Illegal fishing vessels off the coast of Ascention Island, Island in Saint Helena, South Atlantic Ocean

How we can improve sustainability

The use of products from feed fisheries looks set to continue. The challenge is to improve their sustainability, whilst developing sustainable alternatives to reduce reliance on them as a resource.

Improving policies

Increasing the sustainability of feed fisheries requires progress on two fronts:

  • Improving industrial fisheries policy and management.
  • Improving the information basis for industrial fisheries management.

Improving industrial fisheries policy

Industrial fisheries are characterised by a lack of information on key aspects, such as their interactions with the marine ecosystem. There is a degree of uncertainty caused by the influence of environmental parameters on stocks. It is essential therefore, that the precautionary approach to managing these stocks is fully embraced in industrial fisheries policy and management. We recommend:

  • New and existing feed fisheries be subject to an initial and periodic review of their direct and indirect environmental impacts, for example through environmental impact assessment.
  • Lower and more precautionary catch limits which reflect the critical role of many feed fish in the marine ecosystem.
  • Environmental indicators be established for feed fisheries (including by-catch limits for non-target fish species and ecosystem indicators such as the productivity of seabirds dependent on specific feed fish stocks).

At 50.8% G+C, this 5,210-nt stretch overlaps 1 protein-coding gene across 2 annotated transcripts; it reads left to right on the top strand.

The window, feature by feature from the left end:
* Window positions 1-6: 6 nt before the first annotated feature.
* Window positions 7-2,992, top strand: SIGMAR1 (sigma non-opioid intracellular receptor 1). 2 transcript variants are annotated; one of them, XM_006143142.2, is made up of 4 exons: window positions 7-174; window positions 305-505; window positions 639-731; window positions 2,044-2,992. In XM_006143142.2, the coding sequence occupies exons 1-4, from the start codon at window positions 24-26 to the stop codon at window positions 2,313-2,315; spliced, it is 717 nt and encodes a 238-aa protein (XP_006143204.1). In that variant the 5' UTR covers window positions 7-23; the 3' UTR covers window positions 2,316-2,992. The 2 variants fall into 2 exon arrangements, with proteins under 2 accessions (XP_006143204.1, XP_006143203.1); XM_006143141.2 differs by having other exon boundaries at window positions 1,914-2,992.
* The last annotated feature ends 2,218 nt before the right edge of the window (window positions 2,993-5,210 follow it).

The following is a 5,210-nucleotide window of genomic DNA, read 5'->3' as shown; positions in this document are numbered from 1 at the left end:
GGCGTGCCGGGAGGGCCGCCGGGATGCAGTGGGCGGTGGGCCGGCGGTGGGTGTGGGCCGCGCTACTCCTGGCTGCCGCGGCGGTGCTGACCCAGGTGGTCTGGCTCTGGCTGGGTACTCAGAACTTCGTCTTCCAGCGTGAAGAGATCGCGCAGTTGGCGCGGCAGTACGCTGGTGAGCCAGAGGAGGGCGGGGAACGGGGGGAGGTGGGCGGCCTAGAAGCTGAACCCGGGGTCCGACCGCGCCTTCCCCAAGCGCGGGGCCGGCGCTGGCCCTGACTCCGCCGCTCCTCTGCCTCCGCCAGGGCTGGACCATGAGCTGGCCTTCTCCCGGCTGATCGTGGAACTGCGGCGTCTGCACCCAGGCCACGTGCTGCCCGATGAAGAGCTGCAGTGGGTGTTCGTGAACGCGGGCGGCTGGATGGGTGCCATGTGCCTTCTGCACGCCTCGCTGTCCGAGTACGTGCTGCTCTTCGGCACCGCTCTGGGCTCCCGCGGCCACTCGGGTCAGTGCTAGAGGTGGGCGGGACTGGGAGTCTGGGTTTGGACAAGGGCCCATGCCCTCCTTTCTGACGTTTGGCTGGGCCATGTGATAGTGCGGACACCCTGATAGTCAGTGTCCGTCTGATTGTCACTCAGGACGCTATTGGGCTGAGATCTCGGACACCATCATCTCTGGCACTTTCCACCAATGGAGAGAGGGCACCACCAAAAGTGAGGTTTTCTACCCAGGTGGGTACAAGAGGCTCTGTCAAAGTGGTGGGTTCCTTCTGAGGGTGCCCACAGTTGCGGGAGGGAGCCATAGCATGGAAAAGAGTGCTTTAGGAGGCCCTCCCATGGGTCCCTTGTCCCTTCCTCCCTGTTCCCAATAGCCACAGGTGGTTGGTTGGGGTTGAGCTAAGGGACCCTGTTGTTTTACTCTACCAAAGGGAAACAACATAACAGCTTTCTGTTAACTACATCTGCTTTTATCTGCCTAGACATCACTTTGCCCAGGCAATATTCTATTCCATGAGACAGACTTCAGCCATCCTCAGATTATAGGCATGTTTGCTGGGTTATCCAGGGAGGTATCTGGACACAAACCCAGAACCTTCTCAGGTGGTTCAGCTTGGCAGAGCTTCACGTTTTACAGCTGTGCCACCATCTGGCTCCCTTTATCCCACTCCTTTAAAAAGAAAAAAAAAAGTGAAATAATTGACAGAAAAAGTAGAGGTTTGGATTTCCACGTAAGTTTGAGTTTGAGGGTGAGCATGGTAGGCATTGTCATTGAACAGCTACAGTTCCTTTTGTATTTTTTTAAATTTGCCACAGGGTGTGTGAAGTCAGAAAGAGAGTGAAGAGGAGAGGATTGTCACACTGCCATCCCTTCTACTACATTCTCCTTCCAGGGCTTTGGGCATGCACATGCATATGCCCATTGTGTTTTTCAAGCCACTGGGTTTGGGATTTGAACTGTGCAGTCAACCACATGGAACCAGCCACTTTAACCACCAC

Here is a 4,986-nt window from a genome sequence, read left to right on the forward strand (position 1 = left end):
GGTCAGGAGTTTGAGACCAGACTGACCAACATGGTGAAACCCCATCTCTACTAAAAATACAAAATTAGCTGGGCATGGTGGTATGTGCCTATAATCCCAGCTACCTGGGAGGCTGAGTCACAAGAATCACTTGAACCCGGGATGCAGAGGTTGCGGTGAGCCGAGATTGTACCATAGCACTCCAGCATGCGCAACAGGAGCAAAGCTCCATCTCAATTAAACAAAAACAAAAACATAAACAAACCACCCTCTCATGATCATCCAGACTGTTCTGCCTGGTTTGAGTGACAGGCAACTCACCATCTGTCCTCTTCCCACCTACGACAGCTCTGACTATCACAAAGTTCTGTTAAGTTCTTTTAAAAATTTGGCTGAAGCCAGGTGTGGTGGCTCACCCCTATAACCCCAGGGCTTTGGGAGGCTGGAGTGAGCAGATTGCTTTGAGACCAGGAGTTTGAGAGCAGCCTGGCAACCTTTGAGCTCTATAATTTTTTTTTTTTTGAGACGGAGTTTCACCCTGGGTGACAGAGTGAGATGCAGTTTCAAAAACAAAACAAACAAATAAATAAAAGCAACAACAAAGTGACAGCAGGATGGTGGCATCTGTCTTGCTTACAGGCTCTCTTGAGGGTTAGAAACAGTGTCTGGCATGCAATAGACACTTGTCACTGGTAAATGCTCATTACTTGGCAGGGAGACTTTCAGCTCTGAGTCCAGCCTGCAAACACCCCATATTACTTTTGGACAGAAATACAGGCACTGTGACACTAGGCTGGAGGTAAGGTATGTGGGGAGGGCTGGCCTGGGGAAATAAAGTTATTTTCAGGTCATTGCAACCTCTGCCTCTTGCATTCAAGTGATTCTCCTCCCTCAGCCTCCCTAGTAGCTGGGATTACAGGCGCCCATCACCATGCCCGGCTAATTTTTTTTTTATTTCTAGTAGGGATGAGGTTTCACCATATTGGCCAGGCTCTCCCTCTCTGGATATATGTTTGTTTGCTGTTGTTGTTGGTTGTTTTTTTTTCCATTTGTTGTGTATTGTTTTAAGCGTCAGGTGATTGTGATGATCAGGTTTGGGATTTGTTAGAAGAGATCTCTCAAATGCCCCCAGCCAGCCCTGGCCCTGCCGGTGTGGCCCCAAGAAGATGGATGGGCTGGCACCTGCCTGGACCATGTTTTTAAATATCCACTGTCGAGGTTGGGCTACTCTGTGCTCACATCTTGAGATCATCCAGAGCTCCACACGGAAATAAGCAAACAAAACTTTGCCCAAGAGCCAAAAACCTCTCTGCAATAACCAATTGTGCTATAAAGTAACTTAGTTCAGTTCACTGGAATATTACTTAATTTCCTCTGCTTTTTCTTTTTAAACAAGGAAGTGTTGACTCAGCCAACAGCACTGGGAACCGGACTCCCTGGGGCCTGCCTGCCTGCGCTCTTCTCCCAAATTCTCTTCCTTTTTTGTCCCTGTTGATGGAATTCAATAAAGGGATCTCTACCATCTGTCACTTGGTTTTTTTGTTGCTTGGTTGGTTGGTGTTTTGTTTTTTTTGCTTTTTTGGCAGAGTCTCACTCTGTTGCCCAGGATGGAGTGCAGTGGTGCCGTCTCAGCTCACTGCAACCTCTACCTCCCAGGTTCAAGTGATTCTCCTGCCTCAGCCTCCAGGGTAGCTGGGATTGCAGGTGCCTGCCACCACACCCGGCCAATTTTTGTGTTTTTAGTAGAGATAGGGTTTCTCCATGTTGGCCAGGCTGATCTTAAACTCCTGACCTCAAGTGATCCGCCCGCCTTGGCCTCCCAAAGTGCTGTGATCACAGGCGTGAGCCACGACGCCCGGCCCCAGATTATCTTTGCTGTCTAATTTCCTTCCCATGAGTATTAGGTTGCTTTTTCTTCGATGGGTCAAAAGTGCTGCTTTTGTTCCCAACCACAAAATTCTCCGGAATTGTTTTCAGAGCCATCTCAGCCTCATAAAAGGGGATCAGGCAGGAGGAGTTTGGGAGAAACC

Improving the information basis for industrial fisheries management

The status of some fished stocks remains unknown.

Furthermore, there is a worrying lack of information on (i) interactions with the food chain, other fish species, marine wildlife and the wider ecosystem and (ii) the effectiveness of the current fisheries management measures.

Without such information, this assessment could not categorically conclude whether the two test fisheries – Peruvian anchovy and North Sea sandeel – were or were not approaching sustainability. Significant additional work is required to understand the environmental performance of these fisheries.

As a priority, we recommend that research be directed towards:

  • Decreasing uncertainty in the stock assessments/improved stock monitoring.
  • Increasing understanding of the effectiveness of the current fisheries management measures.
  • Increasing understanding of the fishery-ecosystem interaction.
  • Increasing understanding of the environment-fishery interaction, including the impact of climate change on feed fisheries. 
 Seascape viewed from Freiston Shore RSPB reserve. Looking east, across The Wash towards the Norfolk coast. A distant fishing boat vanishing in the heat haze. Lincolnshire, England.

What are the alternatives?

Increase the utilisation of by-products and trimmings from the commercial fish-processing sector. Encourage better recovery and use of fish wastes in fish meal and oil production.

Consider using currently discarded by-catch for fish meal and oil production. The benefits – and costs – of a wider discard ban in EU fisheries should be examined. Adoption of this strategy should be accompanied by continued efforts to reduce discarding

Reduce the use of fish meal and oils in aquaculture and agriculture through the continued development of vegetable substitutes for fish meal and fish oils in aquafeeds and animal diets.

Shy albatross Diomedea cauta, birds flocking around a small fishing boat, Stewart Island, New Zealand